The car is based around a carbon fibre monocoque passenger cell manufactured in a one-shot process.
Connected to the monocoque are the front subframe (incorporating the suspension points) and the crash boxes, both also made of carbon fibre reinforced plastic (CFRP). The rear subframe, with the engine mount and rear axle suspension points, is made from aluminium.
The exterior panels, major suspension components (control arms), the wheels and the drive shaft are also made of CFRP. The tailpipes are made from Pyrosic, an advanced glass-ceramic matrix composite, able to withstand temperatures up to 900°C.
A major benefit of carbon composite is that complex structures can be integrated into a single component. On the Lamborghini Sesto Elemento, the front and rear of the body shell are each manufactured in a single piece. Lamborghini engineers call these 'cofango', a combination of the Italian word 'cofano' (hood) and 'parafango' (fender). Thus, the body shell exterior is made up of the roof section (part of the monocoque), the two front and rear structures (cofango), and the doors. Each door consists of only two elements, the exterior skin and the interior cladding, which are bonded to create one component.
The minimalist approach has also been applied to the interior. Lamborghini has dispensed with the conventional seat frame and the whole internal structure is obtained from the carbon monocoque. The seat cushions are fixed directly to the monocoque. CFRP is visible throughout the interior – on the floor and roof of the monocoque, on the doors and also on the cockpit and centre console.
The Sesto Elemento is finished in a new, matt-shimmer clear coat so that the CFRP structure can be seen throughout. During the final stage of production the carbon fibre parts receive a newly developed and patented coating; nano-technology makes it possible to add fine crystals with a red shimmer.
Lamborghini says it used mainly three composite production processes for the manufacture of the CFRP parts of the Sesto Elemento:
- Forged Composite: a process in which materials with short carbon fibers are hot pressed in a mould. This facilitates the manufacture of complex structures and is used for parts such as the underside of the monocoque and the suspension arms;
- Prepreg: the carbon fibre/thermoset resin prepregs are pressed in moulds and cured in an oven under heat and pressure. Prepreg components have a good surface finish and are preferred for use in visible areas; and
- Braiding: a method to manufacture composite filament derived from the textile industry. Each thread is diagonally intertwined on different levels.
Development of carbon fibre technology
Lamborghini's experience with carbon fibre goes back to 1983, when it produced the first prototype CFRP chassis for the Countach, with the first series production parts appearing in 1985. The current Lamborghini Murciélago is made largely from CFRP – its body-in-white contains 93 kg of carbon fibre materials. The company says the engine cover panel of the Gallardo Spyder is one of the largest CFRP components with Class A surface quality in the automotive world.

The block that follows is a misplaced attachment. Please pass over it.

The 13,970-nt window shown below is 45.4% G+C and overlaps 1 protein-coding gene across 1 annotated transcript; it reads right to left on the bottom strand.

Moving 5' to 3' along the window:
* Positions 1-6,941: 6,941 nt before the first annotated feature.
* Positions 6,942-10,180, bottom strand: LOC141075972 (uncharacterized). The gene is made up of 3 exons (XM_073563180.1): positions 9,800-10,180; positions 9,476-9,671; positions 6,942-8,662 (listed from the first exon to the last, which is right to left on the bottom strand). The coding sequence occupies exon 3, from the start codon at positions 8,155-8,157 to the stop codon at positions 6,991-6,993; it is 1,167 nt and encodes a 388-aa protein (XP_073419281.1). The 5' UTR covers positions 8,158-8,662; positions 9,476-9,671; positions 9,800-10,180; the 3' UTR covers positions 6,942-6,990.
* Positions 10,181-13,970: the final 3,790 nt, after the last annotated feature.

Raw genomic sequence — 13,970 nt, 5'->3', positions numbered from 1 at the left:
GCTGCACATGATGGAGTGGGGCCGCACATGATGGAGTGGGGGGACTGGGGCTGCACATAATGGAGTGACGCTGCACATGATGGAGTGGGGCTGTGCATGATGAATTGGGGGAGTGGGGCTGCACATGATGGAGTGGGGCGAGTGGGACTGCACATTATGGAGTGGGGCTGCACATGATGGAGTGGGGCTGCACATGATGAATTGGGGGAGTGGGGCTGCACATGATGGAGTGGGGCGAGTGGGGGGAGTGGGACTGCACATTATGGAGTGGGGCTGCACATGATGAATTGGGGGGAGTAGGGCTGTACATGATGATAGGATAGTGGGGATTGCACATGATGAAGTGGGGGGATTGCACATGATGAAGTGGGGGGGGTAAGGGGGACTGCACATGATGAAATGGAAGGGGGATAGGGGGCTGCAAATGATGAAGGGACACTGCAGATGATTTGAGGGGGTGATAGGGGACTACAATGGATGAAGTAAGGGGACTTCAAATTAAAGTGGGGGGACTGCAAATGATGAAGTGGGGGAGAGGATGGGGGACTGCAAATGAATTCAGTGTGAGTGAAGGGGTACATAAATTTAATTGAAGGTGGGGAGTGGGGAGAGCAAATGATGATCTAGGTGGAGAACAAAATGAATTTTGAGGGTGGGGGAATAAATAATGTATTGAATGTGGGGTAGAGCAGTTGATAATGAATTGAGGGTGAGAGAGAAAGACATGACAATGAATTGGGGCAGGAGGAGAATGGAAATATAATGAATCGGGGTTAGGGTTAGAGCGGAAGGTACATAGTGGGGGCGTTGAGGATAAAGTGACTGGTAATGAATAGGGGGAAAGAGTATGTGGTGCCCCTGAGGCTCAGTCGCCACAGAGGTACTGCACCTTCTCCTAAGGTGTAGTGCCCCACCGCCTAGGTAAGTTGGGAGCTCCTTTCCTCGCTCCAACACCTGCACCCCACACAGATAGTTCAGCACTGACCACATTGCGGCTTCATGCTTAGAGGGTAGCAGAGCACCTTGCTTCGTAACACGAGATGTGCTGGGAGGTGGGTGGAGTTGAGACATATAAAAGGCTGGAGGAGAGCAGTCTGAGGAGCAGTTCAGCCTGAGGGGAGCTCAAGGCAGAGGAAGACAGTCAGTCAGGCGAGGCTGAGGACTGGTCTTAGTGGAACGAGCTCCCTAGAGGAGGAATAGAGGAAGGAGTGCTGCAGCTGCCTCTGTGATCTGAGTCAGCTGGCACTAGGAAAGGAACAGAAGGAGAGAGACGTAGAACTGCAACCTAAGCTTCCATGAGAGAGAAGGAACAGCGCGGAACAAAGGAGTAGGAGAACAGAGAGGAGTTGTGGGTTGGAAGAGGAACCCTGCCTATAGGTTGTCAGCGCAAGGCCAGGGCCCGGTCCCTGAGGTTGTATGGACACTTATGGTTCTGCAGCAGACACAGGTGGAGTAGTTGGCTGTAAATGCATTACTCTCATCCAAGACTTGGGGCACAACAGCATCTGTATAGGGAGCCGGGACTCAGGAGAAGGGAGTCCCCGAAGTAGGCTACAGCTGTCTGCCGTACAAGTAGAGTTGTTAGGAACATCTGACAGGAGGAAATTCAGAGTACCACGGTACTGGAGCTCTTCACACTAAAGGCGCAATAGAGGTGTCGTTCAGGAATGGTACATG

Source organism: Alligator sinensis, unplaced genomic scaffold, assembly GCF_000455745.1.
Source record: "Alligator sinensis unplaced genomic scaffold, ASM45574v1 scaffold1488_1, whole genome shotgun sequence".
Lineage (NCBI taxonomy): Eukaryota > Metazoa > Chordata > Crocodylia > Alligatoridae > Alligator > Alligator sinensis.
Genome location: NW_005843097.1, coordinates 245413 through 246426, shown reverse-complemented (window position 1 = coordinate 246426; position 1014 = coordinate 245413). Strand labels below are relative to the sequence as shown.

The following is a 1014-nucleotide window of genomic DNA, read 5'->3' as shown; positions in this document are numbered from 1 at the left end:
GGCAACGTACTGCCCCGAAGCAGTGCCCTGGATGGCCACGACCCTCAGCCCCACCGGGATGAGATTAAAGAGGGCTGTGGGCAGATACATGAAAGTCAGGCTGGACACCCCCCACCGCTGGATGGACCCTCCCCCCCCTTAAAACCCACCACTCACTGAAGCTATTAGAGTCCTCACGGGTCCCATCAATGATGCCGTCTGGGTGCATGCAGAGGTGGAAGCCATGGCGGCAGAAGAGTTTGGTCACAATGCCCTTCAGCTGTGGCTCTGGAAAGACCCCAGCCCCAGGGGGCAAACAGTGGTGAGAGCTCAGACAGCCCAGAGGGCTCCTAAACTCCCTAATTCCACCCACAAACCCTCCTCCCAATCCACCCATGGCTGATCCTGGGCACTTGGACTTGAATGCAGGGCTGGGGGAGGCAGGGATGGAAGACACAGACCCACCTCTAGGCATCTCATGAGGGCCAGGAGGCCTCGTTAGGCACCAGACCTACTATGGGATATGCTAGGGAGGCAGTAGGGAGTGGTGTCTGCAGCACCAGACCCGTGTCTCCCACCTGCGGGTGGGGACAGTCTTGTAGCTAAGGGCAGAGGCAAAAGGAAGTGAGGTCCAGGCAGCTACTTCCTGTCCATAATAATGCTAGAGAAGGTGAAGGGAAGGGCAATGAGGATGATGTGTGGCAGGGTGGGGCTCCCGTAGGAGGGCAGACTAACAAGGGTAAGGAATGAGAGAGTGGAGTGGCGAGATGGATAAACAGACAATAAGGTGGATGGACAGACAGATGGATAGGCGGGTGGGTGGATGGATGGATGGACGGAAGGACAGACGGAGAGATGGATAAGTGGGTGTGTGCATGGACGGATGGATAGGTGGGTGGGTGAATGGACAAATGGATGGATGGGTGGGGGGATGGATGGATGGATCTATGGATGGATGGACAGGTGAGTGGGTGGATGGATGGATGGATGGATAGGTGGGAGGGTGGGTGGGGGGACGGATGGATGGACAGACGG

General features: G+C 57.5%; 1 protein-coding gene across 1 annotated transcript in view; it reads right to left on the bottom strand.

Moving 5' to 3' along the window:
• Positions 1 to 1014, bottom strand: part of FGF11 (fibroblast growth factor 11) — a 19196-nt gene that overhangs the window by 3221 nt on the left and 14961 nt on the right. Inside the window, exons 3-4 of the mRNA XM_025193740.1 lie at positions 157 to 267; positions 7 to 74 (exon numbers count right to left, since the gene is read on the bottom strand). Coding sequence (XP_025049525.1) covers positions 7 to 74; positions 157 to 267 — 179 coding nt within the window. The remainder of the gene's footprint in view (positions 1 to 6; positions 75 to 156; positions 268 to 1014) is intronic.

Lamborghini drives its carbon fibre technology development through two research centres.
The new Advanced Composites Research Centre (ACRC) at the company's headquarter in Sant’Agata Bolognese, Italy, is working on innovative innovative materials and production methods for carbon fibre vehicle parts for low production volumes. 30 experts work here, building prototypes and the associated production tools and developing optimised production technologies. The company's patented 'RTM Lambo' process employs minimal pressure and relatively low temperatures to manufacture CFRP components to high levels of quality, precision and surface finish. Further benefits include higher process speeds, lower costs, and extremely light tooling.
The name Sesto Elemento ('sixth element') is derived from the periodic table, where carbon is classified as the sixth element.
With an overall curb weight of 999 kg and powered by a V10 engine, this 'super sports car' has 570 hp, a power-to-weight ratio of 1.75 kg per hp, and a 0-100 km/h (0-62 mph) acceleration of 2.5 seconds. It has a top speed of over 300 km/h.
“The Lamborghini Sesto Elemento shows how the future of the super sports car can look – extreme lightweight engineering, combined with extreme performance results in extreme driving fun," says Stephan Winkelmann, President and CEO of Automobili Lamborghini. "We put all of our technological competence into one stunning form to create the Sesto Elemento. It is our abilities in carbon fibre technology that have facilitated such a forward-thinking concept, and we of course also benefit from the undisputed lightweight expertise of AUDI AG [Lamborghini's owner]. Systematic lightweight engineering is crucial for future super sports cars: for the most dynamic performance, as well as for low emissions. We will apply this technological advantage right across our model range. Every future Lamborghini will be touched by the spirit of the Sesto Elemento.”
The Lamborghini Advanced Composite Structures Laboratory (ACSL) at the University of Washington in Seattle, USA, uses experimental tests to define the mechanical behaviour of the different materials and technologies using methodology from the aviation industry.